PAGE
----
- IEEE802.3/3u/3x/3ab, HomePlug AV, IEEE 1901
- Ethernet port
- Up to 500Mbps
Mediocre Performance and Premium Price 02/19/2013
This review is from: TRENDnet TPL-402E2K Powerline AV Adapter Kit w/ Pass-through Up to 500Mbps
Initial installation is just plugging them in and they’re up within a few seconds. Internet performance was very close to what I was getting by simply plugging my laptop directly into the Wi-Fi router. Tests conducted at several locations throughout the house (2 –story) maintained virtually the same speed with the worst download test coming back with 16.05 Mbps at the farthest location while the best was 17.36 Mbps over a DSL line rated at 20Mbps. This range is close enough to the 17.82 that I was getting when plugged directly into the router as to not be noticeable for streaming a Netflix movie without any pausing.
The units come with a built in outlet so that you don’t lose an outlet by plugging them in, which may or may not be much of a concern depending on how many outlets you have. Even though the built in outlet is available and has some noise filtering, the manufacturer cautions against plugging in certain appliances which may generate noise or interference.
These devices are IEEE 1901 and HomePlug Av compliant which means that they should be able to be used with other HomePlug compliant devices.
This product is rated at 500Mbps yet the best that it ever recorded according to the supplied monitoring utility was 154Mbps. This is only measuring the speed between the devices, and the Ethernet connection from the first device to the router was rated at a max of 100Mbps and out to the Internet was even slower at a 20Mbps maximum. Overall throughput to the Internet is governed by the slowest part.
If the connection was to an internal networked server then the faster device to device speed could be of use. All Powerline devices advertising 500Mbps are talking about a theoretical possibility that just doesn’t exist in a real world situation.
Once I tried setting up security and changing the SSID is when the problems began. I had the full manual pulled up as a .pdf and went step-by-step and when I reset the SSID and set up a password it worked for a couple of minutes and then it was showing an error that the units could no longer see each other, it was as if their encryption had gotten corrupted. There was no way to correct this problem from the management utility so I hit the reset button on both units to get them back to factory defaults.
Once they were reset they started communicating again, so I tried to change the SSID and password again and both units dropped out of the list of known devices in the panel in the management utility and could no longer be managed and stopped working.
I repeated the reset process and they started communicating using the factory defaults. I was able to use the sync button feature to allow the units to randomly set up a new network name and key. The inability of the management utility to properly manage the devices is a major drawback for a high end kit like these.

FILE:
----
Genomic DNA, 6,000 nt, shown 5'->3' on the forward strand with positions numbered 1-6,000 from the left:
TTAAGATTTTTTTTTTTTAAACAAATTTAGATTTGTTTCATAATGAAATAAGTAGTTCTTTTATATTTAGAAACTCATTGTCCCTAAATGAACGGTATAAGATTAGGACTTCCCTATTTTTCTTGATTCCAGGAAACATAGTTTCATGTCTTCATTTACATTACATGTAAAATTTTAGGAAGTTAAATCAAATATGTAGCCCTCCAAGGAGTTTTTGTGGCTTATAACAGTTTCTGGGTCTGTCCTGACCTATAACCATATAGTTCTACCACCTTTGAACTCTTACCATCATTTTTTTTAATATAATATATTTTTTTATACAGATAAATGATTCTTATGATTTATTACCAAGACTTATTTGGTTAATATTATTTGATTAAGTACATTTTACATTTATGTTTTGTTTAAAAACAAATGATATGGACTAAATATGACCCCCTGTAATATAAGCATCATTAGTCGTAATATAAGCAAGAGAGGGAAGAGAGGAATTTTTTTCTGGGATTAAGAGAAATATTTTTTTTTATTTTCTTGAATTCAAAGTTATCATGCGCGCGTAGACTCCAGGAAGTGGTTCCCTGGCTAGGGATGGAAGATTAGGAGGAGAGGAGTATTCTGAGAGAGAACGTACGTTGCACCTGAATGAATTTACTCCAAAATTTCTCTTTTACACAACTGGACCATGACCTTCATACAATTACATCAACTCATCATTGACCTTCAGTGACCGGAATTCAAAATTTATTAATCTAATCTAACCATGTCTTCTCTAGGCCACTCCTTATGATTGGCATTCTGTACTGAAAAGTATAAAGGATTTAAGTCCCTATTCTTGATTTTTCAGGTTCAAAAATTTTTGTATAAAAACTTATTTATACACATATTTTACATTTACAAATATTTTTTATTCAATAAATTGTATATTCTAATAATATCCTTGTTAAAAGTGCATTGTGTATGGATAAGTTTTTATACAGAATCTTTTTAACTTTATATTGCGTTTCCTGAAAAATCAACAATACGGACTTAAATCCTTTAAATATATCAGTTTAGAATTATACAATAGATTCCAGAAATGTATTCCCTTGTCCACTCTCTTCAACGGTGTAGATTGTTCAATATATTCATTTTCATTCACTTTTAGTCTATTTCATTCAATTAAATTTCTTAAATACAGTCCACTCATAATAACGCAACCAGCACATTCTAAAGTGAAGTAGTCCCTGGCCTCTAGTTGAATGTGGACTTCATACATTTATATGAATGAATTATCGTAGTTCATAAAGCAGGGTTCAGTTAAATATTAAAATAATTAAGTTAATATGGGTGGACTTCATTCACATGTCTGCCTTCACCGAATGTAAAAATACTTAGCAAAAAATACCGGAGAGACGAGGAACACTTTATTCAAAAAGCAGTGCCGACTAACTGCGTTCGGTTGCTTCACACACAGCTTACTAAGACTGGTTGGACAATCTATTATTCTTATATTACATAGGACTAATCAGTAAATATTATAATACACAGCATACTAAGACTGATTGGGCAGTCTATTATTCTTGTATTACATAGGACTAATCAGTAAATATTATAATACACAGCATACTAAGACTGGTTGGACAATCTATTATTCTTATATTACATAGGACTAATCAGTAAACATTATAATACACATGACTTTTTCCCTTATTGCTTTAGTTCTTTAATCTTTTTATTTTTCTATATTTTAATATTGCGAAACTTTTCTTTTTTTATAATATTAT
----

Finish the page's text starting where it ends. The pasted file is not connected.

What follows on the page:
Another problem I encountered was when I tried to plug in the power adapter for my laptop and it wouldn’t go in all the way. Rather than trying to jam it in I pulled it out and looked into the slot and saw that there was a piece of plastic blocking the inside of one of the plug slots, probably leftover from the injection molding. I unplugged the device and was able to work this piece of plastic out with a knife, but this kind of thing should not have happened in the first place if more attention were paid to the construction and assembly process. Had I just jammed the plug in when I first noticed the resistance, then it probably would have broken that piece free and pushed down into the plug slot rendering it useless.
These units are high priced yet they didn’t perform any better than a pair of Nano Powerline adapters that I have that are rated at 200Mbps and cost 1/3 of what these adapters cost. Additionally, the lower priced units perform perfectly all of the time.
At this price level there is an expectation that the performance and quality would be higher, though that was not my experience.
The manufacturer said in the included paper guide/manual to not plug these into a power strip, GFI, or surge protector which is common for any Powerline adapter, as they should be plugged directly into a wall outlet. The manufacturer also explicitly stated that these devices are not compatible with AFCI circuit breakers. AFCI circuit breakers were adopted by most State electrical codes by around 2005 and some earlier, so if you have a house that is under 10 years old, then you may have them.
There are many variables in homes and their electrical wiring that can affect how well Powerline adapters may work so it is difficult to know for sure until you actually try them out. The claims of 500Mbps are simply an exaggeration and only theoretical, and for many folks they would see similar performance for Internet browsing and streaming movies if they used a 200Mbps adapter which are available at a fraction of what these units cost.
I would rate these at 2 ½ if that was available, but they get a weak 3. They worked in “bare bones” mode but not well enough to justify their premium price, and the management utility was not able to allow for proper setting up and security management without corrupting them and forcing them to be reset. There are better solutions out there.
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